From the Locker Room to the Board Room:
A Guide for Athletes Transitioning to the Work Place

Division I volleyball provided me with valuable exercise knowhow and excellent overall physical fitness. Whether you were a college athlete like me or someone who simply enjoyed spending time in the campus gym, you may have found the transition to a nine to five job difficult. I know I did! In this article, we will explore a few key challenges athletes face in maintaining long term fitness in the working world.


1.  Time

A wise man once said, “You will never ‘find’ time for anything. If you want time, you must make it.” When it comes to maintaining fitness as a working adult, no words could be truer. Finding time to work out between caring for children, going to work, cooking, and paying the bills can seem near impossible. Make time by scheduling regular exercise on your calendar. Embrace the opportunity to focus on your health and make it an imperative, not a choice.

Also be sure to plan it for when you feel most motivated. If you rise like Snow White, with singing birds in tow, then jumpstart your day with a workout. If getting out of bed feels worse than a root canal, plan for an evening sweat. Remember that fitness doesn’t have to mean pumping iron in a gym for hours. Something as simple as a 20 minute walk or run a few times a week can put you on the right track.

from the locker room to the board room transitioning to the work place
Mornings got you like Snow White

2.  Motivation

What motivates you to exercise? I bet every person reading this would answer that question differently. Given that I played a team sport, I enjoy the camaraderie of working alongside a partner or group. Watching others give it their all motivates me to match their effort so we can progress together. If you’re like me, consider group classes at the gym and find a peer group that will hold you accountable.

If you prefer exercising alone, but find motivation in tracking your results, record your fitness and nutrition metrics regularly. Before recommencing your fitness journey, think about what you loved about being active in the first place and get back in touch with that. It will fuel your fire and help you stay accountable to yourself.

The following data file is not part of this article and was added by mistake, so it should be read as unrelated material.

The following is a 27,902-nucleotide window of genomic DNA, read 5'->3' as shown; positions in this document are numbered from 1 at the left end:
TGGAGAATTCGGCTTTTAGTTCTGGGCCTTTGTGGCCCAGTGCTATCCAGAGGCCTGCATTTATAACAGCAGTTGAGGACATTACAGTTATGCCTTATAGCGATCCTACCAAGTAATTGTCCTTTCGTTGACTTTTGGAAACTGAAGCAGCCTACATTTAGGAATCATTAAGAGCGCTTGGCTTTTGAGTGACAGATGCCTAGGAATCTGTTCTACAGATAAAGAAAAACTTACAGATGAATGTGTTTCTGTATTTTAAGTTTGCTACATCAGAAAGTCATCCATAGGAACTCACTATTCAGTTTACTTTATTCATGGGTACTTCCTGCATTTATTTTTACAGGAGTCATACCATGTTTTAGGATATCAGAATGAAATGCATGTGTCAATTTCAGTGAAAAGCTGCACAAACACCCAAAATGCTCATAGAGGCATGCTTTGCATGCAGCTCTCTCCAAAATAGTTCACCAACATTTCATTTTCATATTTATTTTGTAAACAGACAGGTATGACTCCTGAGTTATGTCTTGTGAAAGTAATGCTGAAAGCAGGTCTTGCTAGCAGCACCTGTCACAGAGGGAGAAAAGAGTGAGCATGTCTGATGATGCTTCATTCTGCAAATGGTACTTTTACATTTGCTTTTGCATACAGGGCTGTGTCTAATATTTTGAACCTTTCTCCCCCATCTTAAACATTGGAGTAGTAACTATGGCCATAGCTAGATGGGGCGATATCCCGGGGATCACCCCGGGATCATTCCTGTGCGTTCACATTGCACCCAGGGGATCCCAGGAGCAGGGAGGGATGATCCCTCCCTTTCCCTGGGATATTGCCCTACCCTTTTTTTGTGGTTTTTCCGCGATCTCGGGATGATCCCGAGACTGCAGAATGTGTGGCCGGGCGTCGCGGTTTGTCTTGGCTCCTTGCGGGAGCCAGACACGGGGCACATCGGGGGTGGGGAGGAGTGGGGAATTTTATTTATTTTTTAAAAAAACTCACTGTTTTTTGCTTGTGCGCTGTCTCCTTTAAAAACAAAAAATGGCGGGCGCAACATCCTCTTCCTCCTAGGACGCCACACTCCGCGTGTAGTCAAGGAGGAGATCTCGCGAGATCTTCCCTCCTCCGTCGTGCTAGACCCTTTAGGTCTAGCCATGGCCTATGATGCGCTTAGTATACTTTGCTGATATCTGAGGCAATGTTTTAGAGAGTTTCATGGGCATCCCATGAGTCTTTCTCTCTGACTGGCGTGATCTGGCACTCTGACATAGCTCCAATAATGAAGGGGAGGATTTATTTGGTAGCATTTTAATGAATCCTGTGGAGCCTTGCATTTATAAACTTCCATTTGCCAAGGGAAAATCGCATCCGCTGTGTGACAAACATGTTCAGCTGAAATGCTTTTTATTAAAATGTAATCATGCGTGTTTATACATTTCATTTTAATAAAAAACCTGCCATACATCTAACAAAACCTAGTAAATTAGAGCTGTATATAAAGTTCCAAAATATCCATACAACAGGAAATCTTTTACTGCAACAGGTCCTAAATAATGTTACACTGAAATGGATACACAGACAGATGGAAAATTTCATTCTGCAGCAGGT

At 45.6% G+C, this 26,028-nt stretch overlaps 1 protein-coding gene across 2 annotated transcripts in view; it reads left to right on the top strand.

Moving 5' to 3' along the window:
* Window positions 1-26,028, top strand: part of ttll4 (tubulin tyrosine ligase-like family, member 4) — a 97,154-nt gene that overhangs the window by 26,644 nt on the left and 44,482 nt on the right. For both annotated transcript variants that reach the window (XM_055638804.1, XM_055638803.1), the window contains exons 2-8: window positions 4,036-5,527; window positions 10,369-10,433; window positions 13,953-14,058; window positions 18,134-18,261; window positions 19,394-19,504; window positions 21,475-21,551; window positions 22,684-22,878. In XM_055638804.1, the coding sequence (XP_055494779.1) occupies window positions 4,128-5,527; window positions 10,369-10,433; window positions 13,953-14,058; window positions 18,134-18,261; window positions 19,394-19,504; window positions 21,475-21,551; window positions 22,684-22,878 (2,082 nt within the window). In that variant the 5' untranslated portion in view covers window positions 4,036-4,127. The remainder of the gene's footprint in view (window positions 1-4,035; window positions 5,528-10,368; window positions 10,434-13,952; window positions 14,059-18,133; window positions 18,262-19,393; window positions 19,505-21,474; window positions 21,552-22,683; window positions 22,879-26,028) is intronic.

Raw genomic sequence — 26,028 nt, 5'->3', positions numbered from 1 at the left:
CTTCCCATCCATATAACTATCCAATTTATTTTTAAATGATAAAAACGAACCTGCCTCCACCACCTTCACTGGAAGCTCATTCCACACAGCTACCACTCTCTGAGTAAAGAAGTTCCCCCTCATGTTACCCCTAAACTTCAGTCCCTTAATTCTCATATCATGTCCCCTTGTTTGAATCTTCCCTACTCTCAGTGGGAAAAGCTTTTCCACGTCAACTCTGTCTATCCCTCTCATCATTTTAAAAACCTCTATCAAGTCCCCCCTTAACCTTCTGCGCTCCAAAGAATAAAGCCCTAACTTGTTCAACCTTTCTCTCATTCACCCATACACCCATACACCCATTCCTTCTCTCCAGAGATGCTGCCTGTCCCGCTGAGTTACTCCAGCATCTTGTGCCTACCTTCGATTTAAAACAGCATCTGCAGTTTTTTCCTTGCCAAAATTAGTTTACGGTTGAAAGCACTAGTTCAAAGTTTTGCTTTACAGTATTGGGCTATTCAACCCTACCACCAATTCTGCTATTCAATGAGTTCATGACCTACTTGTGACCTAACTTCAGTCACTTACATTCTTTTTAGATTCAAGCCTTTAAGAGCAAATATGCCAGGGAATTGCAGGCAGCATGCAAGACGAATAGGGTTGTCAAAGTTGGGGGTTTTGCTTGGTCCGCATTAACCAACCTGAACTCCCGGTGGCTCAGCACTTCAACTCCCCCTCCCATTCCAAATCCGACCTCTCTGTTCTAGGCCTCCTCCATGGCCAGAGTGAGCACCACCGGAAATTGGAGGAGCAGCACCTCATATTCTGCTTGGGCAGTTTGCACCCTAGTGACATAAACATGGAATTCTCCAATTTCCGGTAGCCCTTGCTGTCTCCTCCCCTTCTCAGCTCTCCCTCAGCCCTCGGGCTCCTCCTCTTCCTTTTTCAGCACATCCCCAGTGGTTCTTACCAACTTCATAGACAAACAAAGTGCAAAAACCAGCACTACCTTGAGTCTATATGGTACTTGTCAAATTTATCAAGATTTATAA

a guide for athletes transitioning to the board room
A little comradery can go a long way

3.  The Effects of Workplace Ergonomics

The CDC and numerous other respected organizations within the medical community have warned about the dangers of a sedentary lifestyle. Most people with regular jobs sit at a desk for several hours a day. This can have serious impacts on the cardiovascular, circulatory, and musculoskeletal systems.  To combat this, my workplace provides sit-stand desks. I am able to go back and forth between sitting and standing throughout the day.

If your employer doesn’t provide this benefit, there are many other ways to incorporate movement into your day. I like to set reminders in my calendar at regular increments to make sure I get up, move around, and stretch. I also brought in a foam roller, yoga mat, and small had weights which I store under my desk if I want really want to get my blood flowing. It doesn’t take much, just a minute or two here and there, but it can make a significant difference.

From the Locker Room to the Board Room: A Guide for Athletes Transitioning to the Work Place
Dont get stuck at work

Maintaining physical fitness as an adult can get complicated. Life happens. However, if you plan your time well, get in touch with what motivates you, and focus on little changes, you can set yourself up for success. Hopefully incorporating some of these tips will help make it easier to put your health first and thrive.


Written by Marilyn Brown
From the Locker Room to the Board Room

Marilyn Brown is a former Division I volleyball player and fitness enthusiast pursuing her NASM Certification. She enjoys lifting weights, playing beach volleyball and spending time with her family.

Photos Courtesy of (center to bottom): Lightfield Studios/, Yastremska/

About DeHenzel Training Systems: DeHenzel Training Systems offers In Home Personal Training  and Nutrition services throughout Northern Virginia and Washington DC.  Aside from in home, personal training is also available at the office gym or outdoors at a local park.

Within Northern Virginia, we service Loudoun, Fairfax and Prince William Counties including: Alexandria, Annandale, Arlington, Ashburn, Burke, Centreville, Chantilly, Fairfax, Falls Church, Great Falls, Herndon, Lansdowne, Leesburg, Lorton, McLean, Oakton, Reston, Springfield, Sterling, Tyson’s Corner, Vienna and Woodbridge.

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